Moving day. A happy, well-to-do family eagerly unloads from their car, excited to begin the next chapter of their lives in their new home. The “Price Reduced: For Sale” sign now reads “Sold.” They were able to buy this house at a great bargain, and today is their day to make it their own.
The movers are nowhere to be found, and a paper flutters upon the front door. It’s a note. “We left your boxes in the foyer,” it reads. “We couldn’t stay here any longer. Good luck.”
The family is unnerved by the note, but are determined not to put a damper on moving day. They unlock and open the front door. It creaks eerily, opening into silence. Suddenly, the quiet of the vacant room is cracked by a gruff whisper, “Gettttt ouuuut!”
The house is empty.
You’ve seen this scenario in movies and T.V. but many homeowners say it isn’t a script. It’s real. These are their true stories.
“In 2003, my family and I moved into a larger, older house in our town. A lot of stuff ended up happening to us when we lived there, but the first occurrence was the day after we moved in. I took the day off to finish unpacking while the kids were at school. I was putting some things away upstairs when the downstairs landline phone began to ring.
It was the police. They said they had received many 9-1-1 hangup calls from my line, and they wanted to know if everything was okay. I said yes, I was home alone and I had not called them, much less multiple times. They explained the emergency number was not for prank calls, and I agreed and apologized before hanging up.
I went back upstairs and resumed unpacking, but it had not been more than five minutes when the phone rang again. It was the police, and they had received two more hang up calls from my number. They were sending a deputy to my house to make sure everything was okay. I maintained I did not call them, but I had no other explanation. After I hung up, I angrily unplugged the phone from the power outlet and the telephone jack. I would deal with it later.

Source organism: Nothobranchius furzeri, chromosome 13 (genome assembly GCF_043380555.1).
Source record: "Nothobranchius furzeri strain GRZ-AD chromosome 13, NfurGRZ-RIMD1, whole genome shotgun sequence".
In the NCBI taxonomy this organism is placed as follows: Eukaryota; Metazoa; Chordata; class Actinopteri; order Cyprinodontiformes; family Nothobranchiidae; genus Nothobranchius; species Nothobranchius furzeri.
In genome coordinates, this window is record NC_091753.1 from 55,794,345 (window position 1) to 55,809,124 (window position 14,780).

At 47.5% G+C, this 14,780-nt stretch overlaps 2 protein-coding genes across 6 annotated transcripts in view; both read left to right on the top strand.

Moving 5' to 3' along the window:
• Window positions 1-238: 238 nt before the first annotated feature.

A little while later, the deputy arrived. I threw the phone in an empty box and went to the front door, all the while I was trying to figure out how to explain the strange situation. As soon as I opened the door, the phone, the unplugged phone began ringing in the box where I had left it.
Needless to say, I didn’t answer it.”
I purchased a fixer-upper with the plan of renovating the property and renting it out. The house had been abandoned for many years, so it was a massive project. I hired some very reputable contractors, but, not long into the renovation, they kept running into problems.
Apparently, tools would go missing and reappear in strange, unexplainable places, and everyone just got creeped out by the place. I brushed it off and figured it was just because of carelessness, and tools were getting lost. However, a couple of weeks later, I got a frantic call. Three workers had witnessed a hammer fly across the room as if it was picked up and thrown. The whole crew quit on the spot. Their reason being they “refused to work in that monster house!”
“I purchased a beautiful old Victorian that came with quite a bit of land. After we had moved in, weird things started happening almost on a daily basis. I’d see glimpses of a person out of the corner of my eye, doors would slam, and there were a few unexplainable instances of stuff moving on its own.
I’m a bit of a history buff, so I decided to dig into the house’s old paperwork and see if I could find anything interesting. I was shocked. It turns out, this house was once the home of the area doctor and his family back in the 19th century. Not only did my property operate as a hospital for the nearby town, but there was a small, forgotten and overgrown family cemetery on the land.